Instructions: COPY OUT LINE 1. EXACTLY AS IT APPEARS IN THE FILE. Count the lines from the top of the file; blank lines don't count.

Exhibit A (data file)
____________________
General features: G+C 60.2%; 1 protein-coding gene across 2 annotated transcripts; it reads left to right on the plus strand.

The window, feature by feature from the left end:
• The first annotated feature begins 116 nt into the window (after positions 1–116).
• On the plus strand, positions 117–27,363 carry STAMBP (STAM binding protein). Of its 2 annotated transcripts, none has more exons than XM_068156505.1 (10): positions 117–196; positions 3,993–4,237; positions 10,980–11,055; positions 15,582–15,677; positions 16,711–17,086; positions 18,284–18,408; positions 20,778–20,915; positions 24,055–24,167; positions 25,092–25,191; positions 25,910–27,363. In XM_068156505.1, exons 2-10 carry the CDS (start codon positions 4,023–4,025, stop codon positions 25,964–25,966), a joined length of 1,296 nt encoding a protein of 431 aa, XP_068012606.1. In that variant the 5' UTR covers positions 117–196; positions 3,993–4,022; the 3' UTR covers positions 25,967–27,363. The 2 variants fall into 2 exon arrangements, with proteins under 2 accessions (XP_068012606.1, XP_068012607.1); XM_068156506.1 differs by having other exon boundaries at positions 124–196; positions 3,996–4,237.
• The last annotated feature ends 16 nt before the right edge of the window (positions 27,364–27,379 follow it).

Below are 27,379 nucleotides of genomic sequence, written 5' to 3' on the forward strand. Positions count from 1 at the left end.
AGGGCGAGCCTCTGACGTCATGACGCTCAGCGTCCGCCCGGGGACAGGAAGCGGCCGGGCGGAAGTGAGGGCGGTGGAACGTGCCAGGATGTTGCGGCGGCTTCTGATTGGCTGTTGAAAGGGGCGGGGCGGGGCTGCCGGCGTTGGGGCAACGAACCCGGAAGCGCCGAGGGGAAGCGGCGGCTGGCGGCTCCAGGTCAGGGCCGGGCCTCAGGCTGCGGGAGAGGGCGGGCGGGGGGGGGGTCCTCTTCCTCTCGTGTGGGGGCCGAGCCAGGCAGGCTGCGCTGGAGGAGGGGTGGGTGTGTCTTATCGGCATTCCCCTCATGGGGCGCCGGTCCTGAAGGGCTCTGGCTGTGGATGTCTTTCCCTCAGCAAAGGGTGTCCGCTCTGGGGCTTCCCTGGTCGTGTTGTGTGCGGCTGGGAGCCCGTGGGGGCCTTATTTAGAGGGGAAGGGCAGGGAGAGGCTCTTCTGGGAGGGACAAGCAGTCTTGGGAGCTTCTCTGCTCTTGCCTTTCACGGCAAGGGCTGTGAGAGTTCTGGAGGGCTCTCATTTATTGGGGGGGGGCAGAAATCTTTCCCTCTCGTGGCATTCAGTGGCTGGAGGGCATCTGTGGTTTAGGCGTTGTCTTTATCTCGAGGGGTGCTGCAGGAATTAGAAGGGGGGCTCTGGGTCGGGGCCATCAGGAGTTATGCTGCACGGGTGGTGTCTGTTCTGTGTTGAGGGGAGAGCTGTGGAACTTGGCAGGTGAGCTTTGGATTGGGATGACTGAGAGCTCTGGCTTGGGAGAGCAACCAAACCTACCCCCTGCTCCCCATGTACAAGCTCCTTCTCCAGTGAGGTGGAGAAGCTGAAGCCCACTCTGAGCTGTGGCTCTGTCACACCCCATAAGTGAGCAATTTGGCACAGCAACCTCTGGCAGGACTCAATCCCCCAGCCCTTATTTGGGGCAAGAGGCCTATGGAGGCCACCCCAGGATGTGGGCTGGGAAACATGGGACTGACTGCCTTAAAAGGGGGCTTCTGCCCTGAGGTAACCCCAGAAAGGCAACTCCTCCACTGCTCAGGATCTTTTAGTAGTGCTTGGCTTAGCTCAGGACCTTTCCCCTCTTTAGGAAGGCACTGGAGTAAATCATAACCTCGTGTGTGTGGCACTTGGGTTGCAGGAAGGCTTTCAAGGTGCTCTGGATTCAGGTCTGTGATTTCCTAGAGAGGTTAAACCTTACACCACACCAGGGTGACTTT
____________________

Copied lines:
General features: G+C 60.2%; 1 protein-coding gene across 2 annotated transcripts; it reads left to right on the plus strand.